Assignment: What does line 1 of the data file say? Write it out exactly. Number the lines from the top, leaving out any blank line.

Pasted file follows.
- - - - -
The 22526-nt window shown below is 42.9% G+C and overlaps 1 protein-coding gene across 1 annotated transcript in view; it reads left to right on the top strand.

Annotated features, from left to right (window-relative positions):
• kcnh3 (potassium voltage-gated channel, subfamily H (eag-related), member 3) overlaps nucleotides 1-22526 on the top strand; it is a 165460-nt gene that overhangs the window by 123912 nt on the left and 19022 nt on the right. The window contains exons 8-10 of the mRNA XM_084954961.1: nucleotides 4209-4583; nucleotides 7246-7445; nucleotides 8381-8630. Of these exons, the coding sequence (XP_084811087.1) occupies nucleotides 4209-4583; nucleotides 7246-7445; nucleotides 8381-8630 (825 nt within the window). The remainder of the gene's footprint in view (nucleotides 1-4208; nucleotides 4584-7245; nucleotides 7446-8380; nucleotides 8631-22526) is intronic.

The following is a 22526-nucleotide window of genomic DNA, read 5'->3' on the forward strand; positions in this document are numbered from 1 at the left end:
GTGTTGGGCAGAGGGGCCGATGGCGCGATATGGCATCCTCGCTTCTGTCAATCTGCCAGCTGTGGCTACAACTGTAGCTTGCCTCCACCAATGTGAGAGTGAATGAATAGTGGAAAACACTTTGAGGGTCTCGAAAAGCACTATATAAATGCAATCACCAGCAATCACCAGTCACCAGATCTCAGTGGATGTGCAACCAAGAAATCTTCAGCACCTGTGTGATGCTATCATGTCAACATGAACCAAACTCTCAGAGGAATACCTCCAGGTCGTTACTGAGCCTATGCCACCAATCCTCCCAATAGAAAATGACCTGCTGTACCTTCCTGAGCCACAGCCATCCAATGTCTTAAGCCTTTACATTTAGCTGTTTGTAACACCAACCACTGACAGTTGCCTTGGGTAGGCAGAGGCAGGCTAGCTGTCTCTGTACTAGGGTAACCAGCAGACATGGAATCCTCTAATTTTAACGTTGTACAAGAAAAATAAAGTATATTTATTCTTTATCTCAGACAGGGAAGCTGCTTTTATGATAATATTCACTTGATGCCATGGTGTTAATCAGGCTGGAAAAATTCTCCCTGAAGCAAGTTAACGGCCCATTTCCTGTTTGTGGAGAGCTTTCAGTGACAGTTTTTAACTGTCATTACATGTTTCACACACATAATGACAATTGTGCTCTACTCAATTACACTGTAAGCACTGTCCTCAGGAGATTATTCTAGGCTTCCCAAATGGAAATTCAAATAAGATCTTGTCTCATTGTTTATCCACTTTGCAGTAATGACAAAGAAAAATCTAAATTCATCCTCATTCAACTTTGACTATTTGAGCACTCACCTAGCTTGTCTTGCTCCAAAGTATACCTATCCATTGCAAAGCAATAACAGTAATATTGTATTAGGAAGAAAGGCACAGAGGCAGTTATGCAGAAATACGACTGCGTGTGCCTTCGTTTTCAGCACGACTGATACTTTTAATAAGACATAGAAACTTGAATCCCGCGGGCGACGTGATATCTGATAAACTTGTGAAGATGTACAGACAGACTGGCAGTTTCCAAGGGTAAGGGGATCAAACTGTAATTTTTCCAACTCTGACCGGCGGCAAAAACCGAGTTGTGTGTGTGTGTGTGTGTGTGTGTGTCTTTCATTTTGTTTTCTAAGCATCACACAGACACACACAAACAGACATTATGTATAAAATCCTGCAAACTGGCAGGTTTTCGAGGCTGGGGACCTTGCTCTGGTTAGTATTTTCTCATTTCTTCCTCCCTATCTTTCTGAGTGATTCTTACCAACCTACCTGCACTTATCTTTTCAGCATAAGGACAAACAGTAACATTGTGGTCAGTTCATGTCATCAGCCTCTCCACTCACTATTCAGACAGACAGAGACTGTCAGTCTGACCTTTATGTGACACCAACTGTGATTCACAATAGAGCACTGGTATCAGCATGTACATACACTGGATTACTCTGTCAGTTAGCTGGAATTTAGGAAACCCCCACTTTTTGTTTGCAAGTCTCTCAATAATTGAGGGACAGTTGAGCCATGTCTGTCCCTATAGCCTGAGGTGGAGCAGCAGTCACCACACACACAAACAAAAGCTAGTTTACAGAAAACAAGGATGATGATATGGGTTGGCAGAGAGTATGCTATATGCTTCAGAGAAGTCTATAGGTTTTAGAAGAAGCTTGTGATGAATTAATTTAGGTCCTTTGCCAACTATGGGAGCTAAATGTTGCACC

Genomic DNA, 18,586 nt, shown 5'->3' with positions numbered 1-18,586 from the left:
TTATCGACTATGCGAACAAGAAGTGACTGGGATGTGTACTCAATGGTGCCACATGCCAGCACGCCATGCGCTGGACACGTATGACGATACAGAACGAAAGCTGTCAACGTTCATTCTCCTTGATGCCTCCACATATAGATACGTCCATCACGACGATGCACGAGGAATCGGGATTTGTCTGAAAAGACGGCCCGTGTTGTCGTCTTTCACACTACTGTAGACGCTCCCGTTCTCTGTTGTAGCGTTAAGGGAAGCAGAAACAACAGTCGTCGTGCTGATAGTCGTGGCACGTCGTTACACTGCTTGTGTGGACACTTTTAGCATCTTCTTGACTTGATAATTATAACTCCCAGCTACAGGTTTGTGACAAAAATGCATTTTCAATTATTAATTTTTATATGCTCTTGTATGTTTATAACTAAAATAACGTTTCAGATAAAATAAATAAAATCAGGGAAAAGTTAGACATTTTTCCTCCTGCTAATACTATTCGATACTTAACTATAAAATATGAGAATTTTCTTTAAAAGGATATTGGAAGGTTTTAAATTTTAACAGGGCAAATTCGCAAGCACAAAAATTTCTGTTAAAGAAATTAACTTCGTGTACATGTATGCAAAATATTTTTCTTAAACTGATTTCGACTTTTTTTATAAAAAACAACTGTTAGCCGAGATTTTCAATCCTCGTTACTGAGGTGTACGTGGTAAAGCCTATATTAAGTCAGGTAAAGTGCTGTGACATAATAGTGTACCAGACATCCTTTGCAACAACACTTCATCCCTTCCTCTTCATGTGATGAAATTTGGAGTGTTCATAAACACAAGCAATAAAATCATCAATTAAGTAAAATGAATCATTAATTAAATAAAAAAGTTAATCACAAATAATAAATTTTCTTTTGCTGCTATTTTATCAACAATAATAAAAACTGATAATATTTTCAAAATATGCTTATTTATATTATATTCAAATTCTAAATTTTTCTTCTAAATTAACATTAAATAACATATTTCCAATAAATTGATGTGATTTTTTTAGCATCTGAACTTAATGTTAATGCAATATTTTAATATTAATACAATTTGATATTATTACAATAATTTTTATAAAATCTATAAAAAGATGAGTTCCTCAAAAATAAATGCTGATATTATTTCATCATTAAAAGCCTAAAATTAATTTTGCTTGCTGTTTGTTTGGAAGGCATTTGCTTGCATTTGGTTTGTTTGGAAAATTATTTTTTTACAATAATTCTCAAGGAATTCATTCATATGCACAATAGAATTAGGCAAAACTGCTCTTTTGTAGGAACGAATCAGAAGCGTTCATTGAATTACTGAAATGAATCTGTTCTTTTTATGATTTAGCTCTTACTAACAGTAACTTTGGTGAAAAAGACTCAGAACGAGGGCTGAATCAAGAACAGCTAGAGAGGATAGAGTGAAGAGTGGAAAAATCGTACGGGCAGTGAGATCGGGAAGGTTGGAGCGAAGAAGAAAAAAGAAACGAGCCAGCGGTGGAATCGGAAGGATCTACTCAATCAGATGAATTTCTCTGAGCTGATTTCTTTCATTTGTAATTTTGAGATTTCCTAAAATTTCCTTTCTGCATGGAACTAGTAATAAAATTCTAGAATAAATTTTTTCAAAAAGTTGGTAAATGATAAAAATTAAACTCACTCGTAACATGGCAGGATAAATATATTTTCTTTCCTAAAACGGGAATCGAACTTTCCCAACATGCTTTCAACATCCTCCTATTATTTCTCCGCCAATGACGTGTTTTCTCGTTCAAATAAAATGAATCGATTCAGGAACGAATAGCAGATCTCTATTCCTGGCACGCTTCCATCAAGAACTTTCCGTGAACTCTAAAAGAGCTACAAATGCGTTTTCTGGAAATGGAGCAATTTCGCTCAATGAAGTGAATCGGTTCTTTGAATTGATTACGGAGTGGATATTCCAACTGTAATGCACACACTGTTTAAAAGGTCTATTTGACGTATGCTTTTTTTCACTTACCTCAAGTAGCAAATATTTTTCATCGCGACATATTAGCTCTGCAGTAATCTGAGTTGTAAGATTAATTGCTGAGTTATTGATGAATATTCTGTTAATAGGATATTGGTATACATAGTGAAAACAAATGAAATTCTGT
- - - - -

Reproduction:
The 22526-nt window shown below is 42.9% G+C and overlaps 1 protein-coding gene across 1 annotated transcript in view; it reads left to right on the top strand.